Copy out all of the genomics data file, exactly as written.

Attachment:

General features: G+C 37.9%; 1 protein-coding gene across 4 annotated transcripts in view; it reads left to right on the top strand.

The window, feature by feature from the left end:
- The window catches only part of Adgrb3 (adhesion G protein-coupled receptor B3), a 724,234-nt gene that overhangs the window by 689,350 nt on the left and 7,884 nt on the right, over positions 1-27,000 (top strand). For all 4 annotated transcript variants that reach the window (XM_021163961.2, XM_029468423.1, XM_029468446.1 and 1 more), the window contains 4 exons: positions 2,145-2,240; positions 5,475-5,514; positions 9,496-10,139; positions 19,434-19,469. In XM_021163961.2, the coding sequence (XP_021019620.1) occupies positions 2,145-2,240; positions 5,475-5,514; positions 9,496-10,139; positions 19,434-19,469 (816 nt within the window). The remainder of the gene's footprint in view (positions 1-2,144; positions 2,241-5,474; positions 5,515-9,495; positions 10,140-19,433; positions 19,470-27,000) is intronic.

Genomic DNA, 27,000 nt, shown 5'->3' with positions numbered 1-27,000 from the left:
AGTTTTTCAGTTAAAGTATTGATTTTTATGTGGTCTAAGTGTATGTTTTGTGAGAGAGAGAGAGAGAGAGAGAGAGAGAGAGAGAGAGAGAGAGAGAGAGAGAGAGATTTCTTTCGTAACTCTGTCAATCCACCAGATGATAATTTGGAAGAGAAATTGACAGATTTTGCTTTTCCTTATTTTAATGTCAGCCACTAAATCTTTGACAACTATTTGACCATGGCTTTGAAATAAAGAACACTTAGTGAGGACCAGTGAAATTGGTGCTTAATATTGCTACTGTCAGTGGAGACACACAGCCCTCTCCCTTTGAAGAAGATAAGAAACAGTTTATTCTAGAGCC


General features: G+C 37.9%; 1 protein-coding gene across 4 annotated transcripts in view; it reads left to right on the top strand.

The window, feature by feature from the left end:
- The window catches only part of Adgrb3 (adhesion G protein-coupled receptor B3), a 724,234-nt gene that overhangs the window by 689,350 nt on the left and 7,884 nt on the right, over positions 1-27,000 (top strand). For all 4 annotated transcript variants that reach the window (XM_021163961.2, XM_029468423.1, XM_029468446.1 and 1 more), the window contains 4 exons: positions 2,145-2,240; positions 5,475-5,514; positions 9,496-10,139; positions 19,434-19,469. In XM_021163961.2, the coding sequence (XP_021019620.1) occupies positions 2,145-2,240; positions 5,475-5,514; positions 9,496-10,139; positions 19,434-19,469 (816 nt within the window). The remainder of the gene's footprint in view (positions 1-2,144; positions 2,241-5,474; positions 5,515-9,495; positions 10,140-19,433; positions 19,470-27,000) is intronic.

Genomic DNA, 27,000 nt, shown 5'->3' with positions numbered 1-27,000 from the left:
AGTTTTTCAGTTAAAGTATTGATTTTTATGTGGTCTAAGTGTATGTTTTGTGAGAGAGAGAGAGAGAGAGAGAGAGAGAGAGAGAGAGAGAGAGAGAGAGAGAGAGATTTCTTTCGTAACTCTGTCAATCCACCAGATGATAATTTGGAAGAGAAATTGACAGATTTTGCTTTTCCTTATTTTAATGTCAGCCACTAAATCTTTGACAACTATTTGACCATGGCTTTGAAATAAAGAACACTTAGTGAGGACCAGTGAAATTGGTGCTTAATATTGCTACTGTCAGTGGAGACACACAGCCCTCTCCCTTTGAAGAAGATAAGAAACAGTTTATTCTAGAGCC